4 February 2017

Climate Science & Data Management

Posted by Eric A. Davidson

UPDATE (5 February, 12:36 p.m.): I want to clarify – AGU’s position on the scientific consensus on climate change and the need for openness and transparency in science is firm. As we stated “while climate science knowledge is evolving, these reports do not change our fundamental understanding of climate change,” and “AGU remains committed to serving as a leader in data and transparency in science.”

As to the merits – or lack thereof – of the allegations made in John Bates’ post about data mismanagement, within NOAA, that discussion is and will continue to unfold in dialogue among scientists, such as in this article by Zeke Hausfather from Berkeley Earth and this blog post from the Irish Climate Analysis and Research Units.

AGU has been and will continue to be a vocal voice in support of scientific integrity in the new Administration:

AGU believes that the merits of the Karl et al. (2015) should be and have been discussed in appropriate peer-reviewed scientific journals. We note that the main results of that study have since been independently replicated by later work. In the meantime, we will continue to stand up for the credibility of climate science, the freedom of scientists to conduct and communicate their science.

The purpose of our posts on this topic – past, present, and future — are to make you aware of this development affecting climate science and scientific data management. We are closely monitoring how this will play out among policymakers and influencers. For example, U.S. House of Representatives Committee on Science, Space, and Technology issued a misleading press release. These types of statements by policymakers that attempt to take one study/dispute and blow it out of proportion are both unhelpful and misleading. We will be working with the science committee to demonstrate the scientific consensus on climate change and to encourage them not to interfere with the scientific process.

ORIGINAL POST (4 February): Early today, AGU’s former Board member John Bates published a letter outlining what he believes to be mismanagement of climate science data in a highly-cited scientific paper, “Possible artifacts of data biases in the recent global surface warming hiatus” (Tom Karl, et al. 2015). A story about that letter was also published in The Daily Mail, a daily newspaper published in the U.K.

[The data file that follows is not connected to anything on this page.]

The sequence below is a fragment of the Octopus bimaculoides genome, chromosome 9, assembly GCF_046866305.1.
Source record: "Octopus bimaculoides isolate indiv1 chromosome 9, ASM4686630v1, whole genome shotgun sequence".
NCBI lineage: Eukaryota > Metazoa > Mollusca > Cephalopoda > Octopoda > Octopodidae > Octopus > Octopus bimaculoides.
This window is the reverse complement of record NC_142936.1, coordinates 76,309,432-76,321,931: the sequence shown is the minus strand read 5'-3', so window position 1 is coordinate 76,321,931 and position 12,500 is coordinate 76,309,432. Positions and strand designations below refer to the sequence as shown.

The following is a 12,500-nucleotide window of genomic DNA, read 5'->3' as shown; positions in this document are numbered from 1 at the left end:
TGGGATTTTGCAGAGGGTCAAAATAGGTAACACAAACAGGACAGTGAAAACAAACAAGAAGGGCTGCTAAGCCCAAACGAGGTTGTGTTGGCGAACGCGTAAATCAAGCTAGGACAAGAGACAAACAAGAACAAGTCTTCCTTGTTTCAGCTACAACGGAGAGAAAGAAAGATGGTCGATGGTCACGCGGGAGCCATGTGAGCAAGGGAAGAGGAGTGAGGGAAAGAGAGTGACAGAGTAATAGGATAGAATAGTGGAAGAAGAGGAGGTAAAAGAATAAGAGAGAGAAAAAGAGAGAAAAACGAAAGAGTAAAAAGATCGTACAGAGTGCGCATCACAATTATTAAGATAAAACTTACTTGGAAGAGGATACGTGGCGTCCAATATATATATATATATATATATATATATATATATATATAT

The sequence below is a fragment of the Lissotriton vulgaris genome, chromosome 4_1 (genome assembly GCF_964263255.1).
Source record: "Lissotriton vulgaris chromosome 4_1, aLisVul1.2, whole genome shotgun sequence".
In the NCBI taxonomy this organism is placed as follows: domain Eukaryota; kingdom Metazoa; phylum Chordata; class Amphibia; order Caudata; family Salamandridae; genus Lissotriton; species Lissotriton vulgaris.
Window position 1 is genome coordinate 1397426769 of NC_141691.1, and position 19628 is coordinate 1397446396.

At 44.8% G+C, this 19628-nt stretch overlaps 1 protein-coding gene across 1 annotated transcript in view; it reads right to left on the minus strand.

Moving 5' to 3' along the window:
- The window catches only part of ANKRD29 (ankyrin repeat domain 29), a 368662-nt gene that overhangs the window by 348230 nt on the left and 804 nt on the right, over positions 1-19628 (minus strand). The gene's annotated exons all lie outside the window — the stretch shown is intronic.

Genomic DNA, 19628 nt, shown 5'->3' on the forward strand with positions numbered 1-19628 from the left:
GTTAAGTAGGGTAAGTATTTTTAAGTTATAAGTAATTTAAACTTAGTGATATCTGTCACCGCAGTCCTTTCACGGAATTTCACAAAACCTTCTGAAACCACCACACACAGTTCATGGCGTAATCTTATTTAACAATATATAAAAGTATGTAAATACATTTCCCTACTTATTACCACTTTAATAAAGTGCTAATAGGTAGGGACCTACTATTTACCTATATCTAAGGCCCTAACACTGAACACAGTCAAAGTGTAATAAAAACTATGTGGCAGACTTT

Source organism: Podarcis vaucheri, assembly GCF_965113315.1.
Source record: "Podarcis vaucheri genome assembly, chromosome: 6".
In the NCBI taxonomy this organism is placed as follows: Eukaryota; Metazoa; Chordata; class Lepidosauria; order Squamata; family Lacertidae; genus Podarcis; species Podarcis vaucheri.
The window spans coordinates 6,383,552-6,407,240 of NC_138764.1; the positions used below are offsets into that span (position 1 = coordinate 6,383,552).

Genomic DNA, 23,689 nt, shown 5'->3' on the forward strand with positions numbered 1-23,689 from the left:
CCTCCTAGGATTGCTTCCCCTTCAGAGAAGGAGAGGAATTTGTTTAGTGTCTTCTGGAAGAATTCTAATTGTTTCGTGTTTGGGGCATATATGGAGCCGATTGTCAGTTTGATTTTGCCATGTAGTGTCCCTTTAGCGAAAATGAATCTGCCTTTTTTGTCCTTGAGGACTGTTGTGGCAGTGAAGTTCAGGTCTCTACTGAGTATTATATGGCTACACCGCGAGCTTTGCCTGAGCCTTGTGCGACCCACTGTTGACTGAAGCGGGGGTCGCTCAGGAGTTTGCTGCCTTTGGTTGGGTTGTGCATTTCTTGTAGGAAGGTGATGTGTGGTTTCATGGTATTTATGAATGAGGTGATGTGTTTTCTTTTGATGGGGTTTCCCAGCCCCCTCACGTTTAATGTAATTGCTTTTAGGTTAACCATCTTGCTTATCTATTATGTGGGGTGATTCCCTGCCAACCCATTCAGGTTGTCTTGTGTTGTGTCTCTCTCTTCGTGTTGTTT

The implications of these pieces will unfold over time, and many questions remain to be answered. What, if any response on AGU’s part will be constructive is yet to be determined. However, I do want you to know that we are very closely monitoring the situation, have considered the possible implications, and will be sharing any new information or response by AGU with you here. We stand ready to be an authoritative resource for Congress and others on climate science, scientific integrity and data.

I also want you to know that, while climate science knowledge is evolving, these reports do not change our fundamental understanding of climate change. The Karl study updated the NOAA global temperature record, but there have been many other studies, using other, independent global temperature records, that have improved our understanding of the climate system and anthropogenic climate change since then. For example, all independent records now show that the past two years were the warmest years on record.

In addition, I want you to know that AGU remains committed to serving as a leader in data and transparency in science. We have long supported open well-managed data in the Earth and space sciences. As indicated in our position statement, these data are a world heritage and should be treated as such. We co-led the development of the Coalition for Publishing Data in the Earth and Space Sciences (COPDESS), which connects Earth and space science publishers and data facilities to help translate the aspirations of open, available, and useful data from policy into practice. And, AGU has developed a Data Management Assessment Program, which helps data repositories, large and small, domain specific to general, use best practices to assess and improve their data management practices.

I know many of you will have concerns or questions about this news, and I strongly encourage you to share those thoughts with us here, or in an email to [email protected].